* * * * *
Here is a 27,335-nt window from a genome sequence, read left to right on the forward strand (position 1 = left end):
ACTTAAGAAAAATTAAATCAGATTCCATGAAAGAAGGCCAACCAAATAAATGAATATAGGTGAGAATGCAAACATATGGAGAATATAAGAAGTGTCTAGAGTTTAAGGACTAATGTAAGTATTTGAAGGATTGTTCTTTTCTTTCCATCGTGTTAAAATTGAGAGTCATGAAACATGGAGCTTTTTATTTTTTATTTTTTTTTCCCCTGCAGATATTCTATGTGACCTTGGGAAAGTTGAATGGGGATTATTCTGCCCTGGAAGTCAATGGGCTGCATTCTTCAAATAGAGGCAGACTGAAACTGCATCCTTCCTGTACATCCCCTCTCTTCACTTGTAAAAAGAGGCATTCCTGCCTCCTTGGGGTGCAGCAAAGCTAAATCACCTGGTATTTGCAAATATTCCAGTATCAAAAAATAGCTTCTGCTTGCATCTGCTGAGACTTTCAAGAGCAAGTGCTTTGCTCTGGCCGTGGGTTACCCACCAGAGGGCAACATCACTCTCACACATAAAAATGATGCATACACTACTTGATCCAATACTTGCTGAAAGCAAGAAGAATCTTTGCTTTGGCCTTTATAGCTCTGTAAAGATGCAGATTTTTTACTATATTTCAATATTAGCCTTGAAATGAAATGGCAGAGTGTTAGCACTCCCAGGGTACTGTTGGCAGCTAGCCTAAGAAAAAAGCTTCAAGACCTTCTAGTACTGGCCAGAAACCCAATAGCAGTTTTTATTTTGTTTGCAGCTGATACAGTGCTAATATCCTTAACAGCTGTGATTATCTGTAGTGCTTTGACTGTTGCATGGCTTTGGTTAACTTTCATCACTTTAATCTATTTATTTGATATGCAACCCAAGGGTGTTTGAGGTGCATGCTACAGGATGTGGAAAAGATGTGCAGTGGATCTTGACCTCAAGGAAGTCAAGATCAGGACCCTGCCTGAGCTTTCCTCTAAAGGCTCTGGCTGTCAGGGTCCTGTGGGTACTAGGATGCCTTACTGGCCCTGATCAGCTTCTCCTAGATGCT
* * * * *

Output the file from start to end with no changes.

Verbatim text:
Here is a 27,335-nt window from a genome sequence, read left to right on the forward strand (position 1 = left end):
ACTTAAGAAAAATTAAATCAGATTCCATGAAAGAAGGCCAACCAAATAAATGAATATAGGTGAGAATGCAAACATATGGAGAATATAAGAAGTGTCTAGAGTTTAAGGACTAATGTAAGTATTTGAAGGATTGTTCTTTTCTTTCCATCGTGTTAAAATTGAGAGTCATGAAACATGGAGCTTTTTATTTTTTATTTTTTTTTCCCCTGCAGATATTCTATGTGACCTTGGGAAAGTTGAATGGGGATTATTCTGCCCTGGAAGTCAATGGGCTGCATTCTTCAAATAGAGGCAGACTGAAACTGCATCCTTCCTGTACATCCCCTCTCTTCACTTGTAAAAAGAGGCATTCCTGCCTCCTTGGGGTGCAGCAAAGCTAAATCACCTGGTATTTGCAAATATTCCAGTATCAAAAAATAGCTTCTGCTTGCATCTGCTGAGACTTTCAAGAGCAAGTGCTTTGCTCTGGCCGTGGGTTACCCACCAGAGGGCAACATCACTCTCACACATAAAAATGATGCATACACTACTTGATCCAATACTTGCTGAAAGCAAGAAGAATCTTTGCTTTGGCCTTTATAGCTCTGTAAAGATGCAGATTTTTTACTATATTTCAATATTAGCCTTGAAATGAAATGGCAGAGTGTTAGCACTCCCAGGGTACTGTTGGCAGCTAGCCTAAGAAAAAAGCTTCAAGACCTTCTAGTACTGGCCAGAAACCCAATAGCAGTTTTTATTTTGTTTGCAGCTGATACAGTGCTAATATCCTTAACAGCTGTGATTATCTGTAGTGCTTTGACTGTTGCATGGCTTTGGTTAACTTTCATCACTTTAATCTATTTATTTGATATGCAACCCAAGGGTGTTTGAGGTGCATGCTACAGGATGTGGAAAAGATGTGCAGTGGATCTTGACCTCAAGGAAGTCAAGATCAGGACCCTGCCTGAGCTTTCCTCTAAAGGCTCTGGCTGTCAGGGTCCTGTGGGTACTAGGATGCCTTACTGGCCCTGATCAGCTTCTCCTAGATGCT